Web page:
And more importantly, the loss in holdings was reduced to less than $800 million, driven by improvement in credit costs, including a $375 million reserve release related to North American mortgages. And we began utilizing reserves as the mortgage portfolio continues to shrink, credit performance continues to improve, and we become more comfortable that the housing recovery is sustainable. As a result, we will continue to analyze this portfolio and adjust our reserve levels accordingly.

We also did consume a small amount of our DTA during the first quarter. $700 million of DTA was utilized, and we’re focused on generating sustainable U.S. taxable earnings which are the primary driver of DTA consumption.

Lastly, I said on my first earnings presentation that I would soon announce the metrics by which you can measure our progress. Last month I presented three targets we aim to reach by the end of 2015. First is achieving an efficiency ratio in Citicorp in the mid-50% range. Second, we want to generate a return on Citigroup’s tangible common equity of over 10%, and third is reaching a return on Citigroup’s assets of between 90 and 110 basis points in a risk-balanced manner.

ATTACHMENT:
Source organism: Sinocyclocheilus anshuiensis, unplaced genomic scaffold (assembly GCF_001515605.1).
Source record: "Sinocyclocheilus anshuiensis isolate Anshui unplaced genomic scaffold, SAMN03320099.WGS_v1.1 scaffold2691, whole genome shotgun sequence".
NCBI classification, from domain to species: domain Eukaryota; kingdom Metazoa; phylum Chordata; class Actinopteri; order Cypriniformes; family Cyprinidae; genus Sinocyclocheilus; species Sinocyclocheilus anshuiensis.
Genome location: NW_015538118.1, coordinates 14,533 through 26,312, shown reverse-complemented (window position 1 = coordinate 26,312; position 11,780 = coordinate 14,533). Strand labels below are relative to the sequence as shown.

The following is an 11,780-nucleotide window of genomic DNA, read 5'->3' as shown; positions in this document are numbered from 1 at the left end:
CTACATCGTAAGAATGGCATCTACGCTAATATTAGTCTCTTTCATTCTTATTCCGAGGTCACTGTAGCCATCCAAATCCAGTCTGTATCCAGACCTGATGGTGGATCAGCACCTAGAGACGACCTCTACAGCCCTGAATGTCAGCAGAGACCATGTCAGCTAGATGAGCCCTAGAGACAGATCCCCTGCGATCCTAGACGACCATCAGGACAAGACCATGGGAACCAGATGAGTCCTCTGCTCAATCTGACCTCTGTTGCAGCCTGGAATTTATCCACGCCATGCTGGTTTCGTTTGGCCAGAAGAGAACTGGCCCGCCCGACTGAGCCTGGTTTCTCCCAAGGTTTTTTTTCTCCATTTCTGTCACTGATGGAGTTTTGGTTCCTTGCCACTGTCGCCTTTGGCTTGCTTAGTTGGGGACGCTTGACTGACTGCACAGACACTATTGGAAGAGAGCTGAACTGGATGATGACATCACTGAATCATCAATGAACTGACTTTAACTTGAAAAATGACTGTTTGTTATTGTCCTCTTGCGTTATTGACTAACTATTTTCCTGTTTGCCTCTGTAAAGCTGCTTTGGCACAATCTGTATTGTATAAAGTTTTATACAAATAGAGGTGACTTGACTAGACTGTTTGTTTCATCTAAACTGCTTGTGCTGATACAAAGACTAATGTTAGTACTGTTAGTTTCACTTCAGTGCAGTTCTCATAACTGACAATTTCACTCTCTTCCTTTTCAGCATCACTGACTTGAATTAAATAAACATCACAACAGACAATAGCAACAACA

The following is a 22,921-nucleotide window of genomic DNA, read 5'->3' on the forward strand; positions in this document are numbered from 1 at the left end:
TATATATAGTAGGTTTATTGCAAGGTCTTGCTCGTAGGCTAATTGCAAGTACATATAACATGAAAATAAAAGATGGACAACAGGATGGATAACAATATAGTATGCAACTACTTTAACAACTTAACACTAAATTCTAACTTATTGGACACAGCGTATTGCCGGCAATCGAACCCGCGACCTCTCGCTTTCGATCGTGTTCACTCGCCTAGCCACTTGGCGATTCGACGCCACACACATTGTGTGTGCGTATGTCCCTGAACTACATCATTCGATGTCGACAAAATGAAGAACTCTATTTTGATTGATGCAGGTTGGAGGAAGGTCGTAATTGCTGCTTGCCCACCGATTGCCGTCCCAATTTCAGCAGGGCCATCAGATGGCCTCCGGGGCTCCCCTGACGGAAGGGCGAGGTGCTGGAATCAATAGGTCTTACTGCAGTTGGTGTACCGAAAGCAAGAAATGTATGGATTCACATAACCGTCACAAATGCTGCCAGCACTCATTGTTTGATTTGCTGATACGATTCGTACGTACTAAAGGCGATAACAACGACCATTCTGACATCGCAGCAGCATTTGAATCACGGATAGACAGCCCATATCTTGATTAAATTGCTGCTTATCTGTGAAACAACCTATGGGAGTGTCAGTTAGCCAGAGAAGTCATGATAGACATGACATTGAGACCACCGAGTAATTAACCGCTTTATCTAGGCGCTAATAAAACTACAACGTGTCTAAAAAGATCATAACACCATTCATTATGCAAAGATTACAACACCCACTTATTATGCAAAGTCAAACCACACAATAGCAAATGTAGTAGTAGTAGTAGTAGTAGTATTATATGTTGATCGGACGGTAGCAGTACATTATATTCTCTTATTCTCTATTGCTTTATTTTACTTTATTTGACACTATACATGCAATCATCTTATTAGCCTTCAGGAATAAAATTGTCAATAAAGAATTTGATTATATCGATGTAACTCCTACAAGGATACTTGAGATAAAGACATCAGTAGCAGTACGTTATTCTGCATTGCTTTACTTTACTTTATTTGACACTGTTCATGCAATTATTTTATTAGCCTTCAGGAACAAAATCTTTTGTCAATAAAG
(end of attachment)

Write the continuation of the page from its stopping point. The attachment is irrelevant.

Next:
These goals will not be easily reached on a full year basis, but they’re the right ones for our company, given the environment. And as I’ve said, you are what you measure, and we will hold ourselves accountable.

We’re executing the repositioning plan we announced in December, but as I’ve said, driving efficiency needs to be business as usual, and we’re working hard to ingrain that into the organization.

To that end, as you may have heard last week, we’ll remove a layer of management in our institutional clients group so that our six principal lines of business will report directly to Jamie Forese. This simplification preserves the businesses which are core to our unparalleled global network and will lead to better integration in service of our institutional clients.